Then he remembered that his mother, a Christian, found meaning in a Bible. Curious, he borrowed his mother’s Bible and began to read from the beginning, verse by verse, word by word, like a good student. “It was not very exciting to read,” he admits, “but at the same time, it did something in my heart.”
God was drawing him, and his heart began to respond: “I found faith in God by reading this book.”
But in the Soviet atheistic culture of that time, faith came at a high price. Atheism was “official,” explains VT. “It was the way of thinking and approaching life, and it was not only the common worldview, it was required. It was the only worldview accepted in the society.”
Different kind of life
One of VT’s two sisters, a student at another university, rejected that worldview and turned to Christ just one semester short of completing her degree. The university administration asked VT, the model Soviet student, to come “influence” his sister, to keep her from “ruining her life.”
Instead, she influenced him. She took him to meet her new friends in the underground church. The young Christians he met showed him a very different kind of life than the one he observed among his colleagues. VT says, “They weren’t allowed to obtain education higher than high school, they weren’t allowed to go to university, they weren’t allowed to work with positions with skill, but they were very happy people. They were people of integrity. There were no problems with marriage, no problems with alcohol, no problems with many things that I was facing living in a secular society.”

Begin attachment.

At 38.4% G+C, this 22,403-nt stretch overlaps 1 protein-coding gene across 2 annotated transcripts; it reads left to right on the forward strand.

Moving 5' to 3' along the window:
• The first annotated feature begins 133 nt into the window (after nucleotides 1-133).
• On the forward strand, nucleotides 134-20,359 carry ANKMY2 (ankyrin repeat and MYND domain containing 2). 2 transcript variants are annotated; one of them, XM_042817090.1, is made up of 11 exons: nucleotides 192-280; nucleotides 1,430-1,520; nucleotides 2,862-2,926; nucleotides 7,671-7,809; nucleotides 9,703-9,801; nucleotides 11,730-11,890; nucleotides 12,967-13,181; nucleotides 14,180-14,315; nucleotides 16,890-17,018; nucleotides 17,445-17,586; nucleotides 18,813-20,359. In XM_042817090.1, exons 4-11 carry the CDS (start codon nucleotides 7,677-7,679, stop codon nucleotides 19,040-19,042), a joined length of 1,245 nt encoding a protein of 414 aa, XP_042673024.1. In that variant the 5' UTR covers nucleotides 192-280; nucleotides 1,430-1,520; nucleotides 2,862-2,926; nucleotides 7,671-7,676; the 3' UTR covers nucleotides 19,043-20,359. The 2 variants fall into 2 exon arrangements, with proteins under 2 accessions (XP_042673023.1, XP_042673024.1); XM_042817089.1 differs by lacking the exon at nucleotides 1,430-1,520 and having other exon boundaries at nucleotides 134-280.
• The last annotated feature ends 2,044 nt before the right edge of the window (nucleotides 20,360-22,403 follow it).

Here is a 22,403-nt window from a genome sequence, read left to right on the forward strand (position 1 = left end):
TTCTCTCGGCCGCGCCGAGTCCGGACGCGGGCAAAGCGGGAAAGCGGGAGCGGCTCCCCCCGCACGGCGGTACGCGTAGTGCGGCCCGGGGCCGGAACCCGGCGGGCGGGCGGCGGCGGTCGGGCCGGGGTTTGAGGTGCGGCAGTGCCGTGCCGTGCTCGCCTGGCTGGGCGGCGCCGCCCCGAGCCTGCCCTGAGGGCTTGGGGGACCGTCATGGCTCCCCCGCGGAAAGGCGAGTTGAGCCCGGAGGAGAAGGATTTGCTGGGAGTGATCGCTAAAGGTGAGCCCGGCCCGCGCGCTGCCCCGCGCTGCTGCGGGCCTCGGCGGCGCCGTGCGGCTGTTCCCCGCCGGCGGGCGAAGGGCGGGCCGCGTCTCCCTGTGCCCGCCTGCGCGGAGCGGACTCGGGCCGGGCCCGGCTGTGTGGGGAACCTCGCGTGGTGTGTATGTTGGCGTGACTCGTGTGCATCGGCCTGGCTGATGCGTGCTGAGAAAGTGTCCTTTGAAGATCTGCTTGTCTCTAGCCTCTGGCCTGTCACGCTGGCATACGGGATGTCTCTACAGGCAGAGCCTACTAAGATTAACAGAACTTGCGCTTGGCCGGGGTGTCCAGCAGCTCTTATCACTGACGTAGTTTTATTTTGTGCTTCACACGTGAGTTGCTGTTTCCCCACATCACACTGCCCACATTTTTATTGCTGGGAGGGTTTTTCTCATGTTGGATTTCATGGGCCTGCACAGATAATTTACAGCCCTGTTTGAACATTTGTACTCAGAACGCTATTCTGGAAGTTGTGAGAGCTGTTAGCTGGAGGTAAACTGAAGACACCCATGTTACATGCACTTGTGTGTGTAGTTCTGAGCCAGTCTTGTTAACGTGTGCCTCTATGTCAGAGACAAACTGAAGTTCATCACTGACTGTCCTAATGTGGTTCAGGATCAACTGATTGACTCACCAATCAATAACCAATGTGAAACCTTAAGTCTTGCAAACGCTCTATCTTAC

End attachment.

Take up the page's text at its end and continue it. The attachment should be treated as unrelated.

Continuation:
VT’s sister did not renounce her faith in Christ. As a result, she paid the price; she was expelled from the university. His other sister also became a Christian, and both became janitorial workers—the only positions they were allowed to keep as part of the underground church. Both were rejected by their atheistic father.
Meanwhile, while VT studied, “the work of God was going on in my heart.” On his 25th birthday, VT asked God to “do something for me.” To help him “either 100 percent love God or 100 percent be through with the church.”
A few weeks later, he found himself on his knees debating between two voices.
“Fortunately,” he says, “the youth were praying long enough for me to debate between these two voices. Eventually, I accepted the advice of the first one, and I prayed to accept the Lord and repented. I didn’t even know well enough what I was doing and who I was accepting; I just knew I needed to repent. And I did. Like Saul, in the same way, I was told what to do and prayed.
“It was a changing point of my life. Since that time, I became a follower of Jesus.”
It wasn’t long before his faith cost him. When VT was called into the office of the university president—not a friendly invitation—he knew the price he was about to pay. There, in front of the university president, a vice president and a man VT assumes was a KGB agent, he was asked about his worldview: “Do you believe in God?”